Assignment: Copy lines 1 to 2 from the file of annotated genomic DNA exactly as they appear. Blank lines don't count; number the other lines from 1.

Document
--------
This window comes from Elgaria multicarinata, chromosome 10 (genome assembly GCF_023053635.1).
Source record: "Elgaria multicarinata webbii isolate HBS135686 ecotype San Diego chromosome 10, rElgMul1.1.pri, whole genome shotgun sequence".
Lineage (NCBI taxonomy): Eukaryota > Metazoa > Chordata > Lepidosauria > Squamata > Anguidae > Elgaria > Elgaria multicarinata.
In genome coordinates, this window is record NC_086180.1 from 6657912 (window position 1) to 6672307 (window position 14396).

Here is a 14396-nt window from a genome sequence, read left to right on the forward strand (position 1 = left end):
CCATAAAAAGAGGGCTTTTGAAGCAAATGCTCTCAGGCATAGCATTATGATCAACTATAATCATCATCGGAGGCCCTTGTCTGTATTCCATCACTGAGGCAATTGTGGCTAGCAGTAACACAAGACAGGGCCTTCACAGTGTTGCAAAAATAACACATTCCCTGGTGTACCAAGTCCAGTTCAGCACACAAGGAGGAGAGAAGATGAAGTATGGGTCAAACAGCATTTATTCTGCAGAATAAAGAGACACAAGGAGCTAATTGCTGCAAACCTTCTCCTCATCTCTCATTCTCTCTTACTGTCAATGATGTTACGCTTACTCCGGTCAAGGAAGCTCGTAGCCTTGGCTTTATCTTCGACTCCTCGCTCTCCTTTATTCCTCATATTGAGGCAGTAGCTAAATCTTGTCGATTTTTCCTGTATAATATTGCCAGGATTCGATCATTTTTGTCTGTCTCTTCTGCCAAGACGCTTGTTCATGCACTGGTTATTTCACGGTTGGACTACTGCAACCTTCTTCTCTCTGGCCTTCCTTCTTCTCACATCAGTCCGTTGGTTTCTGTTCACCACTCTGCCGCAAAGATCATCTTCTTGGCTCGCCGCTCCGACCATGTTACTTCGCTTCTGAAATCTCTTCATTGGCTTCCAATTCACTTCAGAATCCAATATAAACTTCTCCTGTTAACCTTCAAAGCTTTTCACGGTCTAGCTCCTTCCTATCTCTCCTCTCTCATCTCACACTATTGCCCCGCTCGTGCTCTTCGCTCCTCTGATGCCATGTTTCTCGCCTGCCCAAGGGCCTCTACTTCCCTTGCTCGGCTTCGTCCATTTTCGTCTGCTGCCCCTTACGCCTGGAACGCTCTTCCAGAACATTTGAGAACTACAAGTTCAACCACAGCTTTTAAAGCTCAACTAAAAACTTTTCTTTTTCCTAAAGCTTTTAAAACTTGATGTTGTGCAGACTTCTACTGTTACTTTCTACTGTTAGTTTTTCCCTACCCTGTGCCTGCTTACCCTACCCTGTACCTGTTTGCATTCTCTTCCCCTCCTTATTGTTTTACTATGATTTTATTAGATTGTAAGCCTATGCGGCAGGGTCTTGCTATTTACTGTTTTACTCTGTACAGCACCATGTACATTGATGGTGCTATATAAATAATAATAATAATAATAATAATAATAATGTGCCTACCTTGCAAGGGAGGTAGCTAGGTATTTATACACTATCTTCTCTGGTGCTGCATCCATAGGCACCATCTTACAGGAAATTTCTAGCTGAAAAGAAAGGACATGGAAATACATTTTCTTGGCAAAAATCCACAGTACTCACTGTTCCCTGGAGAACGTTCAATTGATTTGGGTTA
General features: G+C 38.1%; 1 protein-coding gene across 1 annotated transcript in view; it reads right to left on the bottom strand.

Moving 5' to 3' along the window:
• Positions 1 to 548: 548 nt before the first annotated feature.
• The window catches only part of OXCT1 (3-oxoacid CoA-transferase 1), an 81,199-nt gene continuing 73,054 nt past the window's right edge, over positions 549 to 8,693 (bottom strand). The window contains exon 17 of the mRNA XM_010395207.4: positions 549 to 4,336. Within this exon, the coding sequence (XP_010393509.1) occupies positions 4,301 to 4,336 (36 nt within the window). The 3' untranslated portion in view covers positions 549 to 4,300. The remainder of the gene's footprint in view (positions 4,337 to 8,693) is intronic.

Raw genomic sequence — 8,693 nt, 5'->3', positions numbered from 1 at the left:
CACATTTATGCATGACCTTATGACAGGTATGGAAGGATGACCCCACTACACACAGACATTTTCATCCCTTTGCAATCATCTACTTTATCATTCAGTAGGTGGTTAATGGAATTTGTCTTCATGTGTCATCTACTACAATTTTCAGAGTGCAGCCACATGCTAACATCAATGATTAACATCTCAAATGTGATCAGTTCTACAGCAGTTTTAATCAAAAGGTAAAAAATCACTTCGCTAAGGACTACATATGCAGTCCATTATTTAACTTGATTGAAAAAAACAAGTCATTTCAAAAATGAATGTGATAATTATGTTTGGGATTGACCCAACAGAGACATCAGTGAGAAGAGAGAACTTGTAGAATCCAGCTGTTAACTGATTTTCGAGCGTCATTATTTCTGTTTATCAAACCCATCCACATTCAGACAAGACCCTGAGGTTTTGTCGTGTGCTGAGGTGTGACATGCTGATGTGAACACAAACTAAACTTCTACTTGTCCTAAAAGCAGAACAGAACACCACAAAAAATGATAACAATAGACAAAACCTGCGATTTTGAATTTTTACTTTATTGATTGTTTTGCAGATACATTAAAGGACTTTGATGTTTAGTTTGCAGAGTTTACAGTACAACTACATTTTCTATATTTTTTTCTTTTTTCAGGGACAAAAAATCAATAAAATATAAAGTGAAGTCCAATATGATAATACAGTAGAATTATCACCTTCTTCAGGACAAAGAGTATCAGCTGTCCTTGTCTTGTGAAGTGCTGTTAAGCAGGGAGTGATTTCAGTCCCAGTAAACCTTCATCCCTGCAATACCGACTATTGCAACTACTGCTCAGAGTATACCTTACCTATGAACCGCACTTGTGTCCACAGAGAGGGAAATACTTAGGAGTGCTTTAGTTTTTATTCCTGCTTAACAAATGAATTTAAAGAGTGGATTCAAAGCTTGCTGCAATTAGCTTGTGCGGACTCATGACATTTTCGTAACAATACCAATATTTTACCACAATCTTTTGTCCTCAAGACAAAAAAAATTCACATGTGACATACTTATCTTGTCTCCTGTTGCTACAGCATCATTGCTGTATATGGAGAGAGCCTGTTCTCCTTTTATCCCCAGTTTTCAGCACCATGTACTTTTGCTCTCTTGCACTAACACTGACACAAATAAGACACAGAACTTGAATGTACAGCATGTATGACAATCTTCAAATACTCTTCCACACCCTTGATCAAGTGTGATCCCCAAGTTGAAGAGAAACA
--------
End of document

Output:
This window comes from Elgaria multicarinata, chromosome 10 (genome assembly GCF_023053635.1).
Source record: "Elgaria multicarinata webbii isolate HBS135686 ecotype San Diego chromosome 10, rElgMul1.1.pri, whole genome shotgun sequence".